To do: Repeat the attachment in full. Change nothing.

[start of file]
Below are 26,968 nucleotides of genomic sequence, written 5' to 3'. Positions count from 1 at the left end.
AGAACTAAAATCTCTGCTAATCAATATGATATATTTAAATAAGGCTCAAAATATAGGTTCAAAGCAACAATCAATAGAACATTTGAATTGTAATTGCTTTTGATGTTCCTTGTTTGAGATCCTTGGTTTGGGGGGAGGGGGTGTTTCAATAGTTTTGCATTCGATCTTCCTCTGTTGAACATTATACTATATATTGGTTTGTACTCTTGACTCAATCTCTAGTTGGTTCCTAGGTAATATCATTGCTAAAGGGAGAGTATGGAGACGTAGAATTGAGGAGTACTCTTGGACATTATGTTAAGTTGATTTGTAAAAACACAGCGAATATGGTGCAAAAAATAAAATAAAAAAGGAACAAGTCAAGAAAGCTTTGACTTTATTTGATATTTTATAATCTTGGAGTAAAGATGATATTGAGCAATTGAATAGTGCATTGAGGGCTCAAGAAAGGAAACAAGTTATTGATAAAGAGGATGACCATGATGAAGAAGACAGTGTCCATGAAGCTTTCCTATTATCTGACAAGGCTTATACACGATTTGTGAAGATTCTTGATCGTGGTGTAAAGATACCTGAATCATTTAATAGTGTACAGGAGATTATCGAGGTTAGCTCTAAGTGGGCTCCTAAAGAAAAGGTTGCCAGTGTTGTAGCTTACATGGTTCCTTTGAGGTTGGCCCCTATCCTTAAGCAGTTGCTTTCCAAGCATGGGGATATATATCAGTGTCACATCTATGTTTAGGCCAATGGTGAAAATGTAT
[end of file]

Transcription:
Below are 26,968 nucleotides of genomic sequence, written 5' to 3'. Positions count from 1 at the left end.
AGAACTAAAATCTCTGCTAATCAATATGATATATTTAAATAAGGCTCAAAATATAGGTTCAAAGCAACAATCAATAGAACATTTGAATTGTAATTGCTTTTGATGTTCCTTGTTTGAGATCCTTGGTTTGGGGGGAGGGGGTGTTTCAATAGTTTTGCATTCGATCTTCCTCTGTTGAACATTATACTATATATTGGTTTGTACTCTTGACTCAATCTCTAGTTGGTTCCTAGGTAATATCATTGCTAAAGGGAGAGTATGGAGACGTAGAATTGAGGAGTACTCTTGGACATTATGTTAAGTTGATTTGTAAAAACACAGCGAATATGGTGCAAAAAATAAAATAAAAAAGGAACAAGTCAAGAAAGCTTTGACTTTATTTGATATTTTATAATCTTGGAGTAAAGATGATATTGAGCAATTGAATAGTGCATTGAGGGCTCAAGAAAGGAAACAAGTTATTGATAAAGAGGATGACCATGATGAAGAAGACAGTGTCCATGAAGCTTTCCTATTATCTGACAAGGCTTATACACGATTTGTGAAGATTCTTGATCGTGGTGTAAAGATACCTGAATCATTTAATAGTGTACAGGAGATTATCGAGGTTAGCTCTAAGTGGGCTCCTAAAGAAAAGGTTGCCAGTGTTGTAGCTTACATGGTTCCTTTGAGGTTGGCCCCTATCCTTAAGCAGTTGCTTTCCAAGCATGGGGATATATATCAGTGTCACATCTATGTTTAGGCCAATGGTGAAAATGTAT